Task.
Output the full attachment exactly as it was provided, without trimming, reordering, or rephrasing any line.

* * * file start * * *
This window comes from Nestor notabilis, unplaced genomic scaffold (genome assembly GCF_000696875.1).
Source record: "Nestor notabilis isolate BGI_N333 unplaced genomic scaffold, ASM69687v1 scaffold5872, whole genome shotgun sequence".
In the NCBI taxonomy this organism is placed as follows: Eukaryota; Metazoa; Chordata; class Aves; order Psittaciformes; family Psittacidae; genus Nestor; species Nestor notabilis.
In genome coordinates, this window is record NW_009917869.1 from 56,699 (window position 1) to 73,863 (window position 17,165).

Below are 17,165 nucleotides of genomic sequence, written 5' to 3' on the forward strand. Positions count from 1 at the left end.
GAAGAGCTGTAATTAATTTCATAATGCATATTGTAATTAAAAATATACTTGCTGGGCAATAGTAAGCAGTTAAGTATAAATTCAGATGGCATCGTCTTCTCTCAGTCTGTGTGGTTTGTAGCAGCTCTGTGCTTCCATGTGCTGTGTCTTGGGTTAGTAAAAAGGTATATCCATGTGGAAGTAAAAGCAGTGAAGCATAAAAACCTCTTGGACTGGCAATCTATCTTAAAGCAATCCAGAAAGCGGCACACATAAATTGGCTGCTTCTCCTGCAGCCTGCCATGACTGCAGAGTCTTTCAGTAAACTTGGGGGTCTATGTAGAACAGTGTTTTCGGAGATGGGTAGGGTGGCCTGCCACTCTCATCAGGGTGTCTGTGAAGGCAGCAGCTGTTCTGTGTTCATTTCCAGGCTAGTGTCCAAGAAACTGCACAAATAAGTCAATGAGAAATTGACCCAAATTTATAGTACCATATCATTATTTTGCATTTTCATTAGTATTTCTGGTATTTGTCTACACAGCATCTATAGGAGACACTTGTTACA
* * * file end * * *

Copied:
This window comes from Nestor notabilis, unplaced genomic scaffold (genome assembly GCF_000696875.1).
Source record: "Nestor notabilis isolate BGI_N333 unplaced genomic scaffold, ASM69687v1 scaffold5872, whole genome shotgun sequence".
In the NCBI taxonomy this organism is placed as follows: Eukaryota; Metazoa; Chordata; class Aves; order Psittaciformes; family Psittacidae; genus Nestor; species Nestor notabilis.
In genome coordinates, this window is record NW_009917869.1 from 56,699 (window position 1) to 73,863 (window position 17,165).

Below are 17,165 nucleotides of genomic sequence, written 5' to 3' on the forward strand. Positions count from 1 at the left end.
GAAGAGCTGTAATTAATTTCATAATGCATATTGTAATTAAAAATATACTTGCTGGGCAATAGTAAGCAGTTAAGTATAAATTCAGATGGCATCGTCTTCTCTCAGTCTGTGTGGTTTGTAGCAGCTCTGTGCTTCCATGTGCTGTGTCTTGGGTTAGTAAAAAGGTATATCCATGTGGAAGTAAAAGCAGTGAAGCATAAAAACCTCTTGGACTGGCAATCTATCTTAAAGCAATCCAGAAAGCGGCACACATAAATTGGCTGCTTCTCCTGCAGCCTGCCATGACTGCAGAGTCTTTCAGTAAACTTGGGGGTCTATGTAGAACAGTGTTTTCGGAGATGGGTAGGGTGGCCTGCCACTCTCATCAGGGTGTCTGTGAAGGCAGCAGCTGTTCTGTGTTCATTTCCAGGCTAGTGTCCAAGAAACTGCACAAATAAGTCAATGAGAAATTGACCCAAATTTATAGTACCATATCATTATTTTGCATTTTCATTAGTATTTCTGGTATTTGTCTACACAGCATCTATAGGAGACACTTGTTACA